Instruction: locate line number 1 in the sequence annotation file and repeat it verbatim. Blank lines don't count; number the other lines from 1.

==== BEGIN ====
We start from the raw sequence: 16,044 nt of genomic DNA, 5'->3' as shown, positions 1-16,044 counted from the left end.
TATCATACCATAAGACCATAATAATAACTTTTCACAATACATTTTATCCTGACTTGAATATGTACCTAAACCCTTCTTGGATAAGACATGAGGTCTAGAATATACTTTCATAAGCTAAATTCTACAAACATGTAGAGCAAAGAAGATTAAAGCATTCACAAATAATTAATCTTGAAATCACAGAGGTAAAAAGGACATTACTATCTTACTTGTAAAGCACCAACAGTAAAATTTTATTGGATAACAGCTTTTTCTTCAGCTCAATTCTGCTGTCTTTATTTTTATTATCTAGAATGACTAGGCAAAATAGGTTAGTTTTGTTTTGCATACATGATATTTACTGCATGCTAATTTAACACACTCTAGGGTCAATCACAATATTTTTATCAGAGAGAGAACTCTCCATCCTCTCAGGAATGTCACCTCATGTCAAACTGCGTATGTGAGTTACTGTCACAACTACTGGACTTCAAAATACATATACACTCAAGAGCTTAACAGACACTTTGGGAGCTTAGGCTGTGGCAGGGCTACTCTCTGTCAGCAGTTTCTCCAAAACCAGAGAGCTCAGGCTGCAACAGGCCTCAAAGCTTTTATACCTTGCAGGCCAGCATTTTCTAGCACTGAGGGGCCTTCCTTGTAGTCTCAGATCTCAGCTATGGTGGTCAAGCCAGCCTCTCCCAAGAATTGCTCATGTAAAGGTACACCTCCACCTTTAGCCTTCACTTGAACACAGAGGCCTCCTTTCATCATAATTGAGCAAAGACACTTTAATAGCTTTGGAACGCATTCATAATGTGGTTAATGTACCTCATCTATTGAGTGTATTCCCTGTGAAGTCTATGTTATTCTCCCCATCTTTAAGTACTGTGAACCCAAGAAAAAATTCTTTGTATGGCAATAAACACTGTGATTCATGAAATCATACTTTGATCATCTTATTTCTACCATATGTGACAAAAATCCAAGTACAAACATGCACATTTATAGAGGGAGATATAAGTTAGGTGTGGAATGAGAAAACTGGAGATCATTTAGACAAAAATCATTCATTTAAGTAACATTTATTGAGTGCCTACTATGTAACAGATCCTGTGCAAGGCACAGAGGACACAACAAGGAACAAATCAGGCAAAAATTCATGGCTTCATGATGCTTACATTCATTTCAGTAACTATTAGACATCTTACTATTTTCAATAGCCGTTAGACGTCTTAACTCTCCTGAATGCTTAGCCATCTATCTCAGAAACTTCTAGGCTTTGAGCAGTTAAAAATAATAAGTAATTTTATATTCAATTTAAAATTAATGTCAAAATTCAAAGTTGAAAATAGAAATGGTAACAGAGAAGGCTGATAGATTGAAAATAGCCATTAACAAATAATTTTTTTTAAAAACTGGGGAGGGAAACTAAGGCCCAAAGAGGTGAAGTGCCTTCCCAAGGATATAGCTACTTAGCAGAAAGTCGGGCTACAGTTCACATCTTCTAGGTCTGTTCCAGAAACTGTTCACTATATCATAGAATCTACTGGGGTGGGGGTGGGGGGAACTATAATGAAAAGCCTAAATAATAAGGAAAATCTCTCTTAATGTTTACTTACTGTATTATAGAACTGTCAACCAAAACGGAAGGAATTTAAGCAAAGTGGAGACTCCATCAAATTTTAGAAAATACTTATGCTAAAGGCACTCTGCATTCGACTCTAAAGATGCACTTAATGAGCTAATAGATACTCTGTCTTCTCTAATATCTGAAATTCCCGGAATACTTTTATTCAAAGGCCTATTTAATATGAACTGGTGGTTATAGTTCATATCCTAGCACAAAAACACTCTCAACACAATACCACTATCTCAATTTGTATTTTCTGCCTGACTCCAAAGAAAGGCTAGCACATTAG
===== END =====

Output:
We start from the raw sequence: 16,044 nt of genomic DNA, 5'->3' as shown, positions 1-16,044 counted from the left end.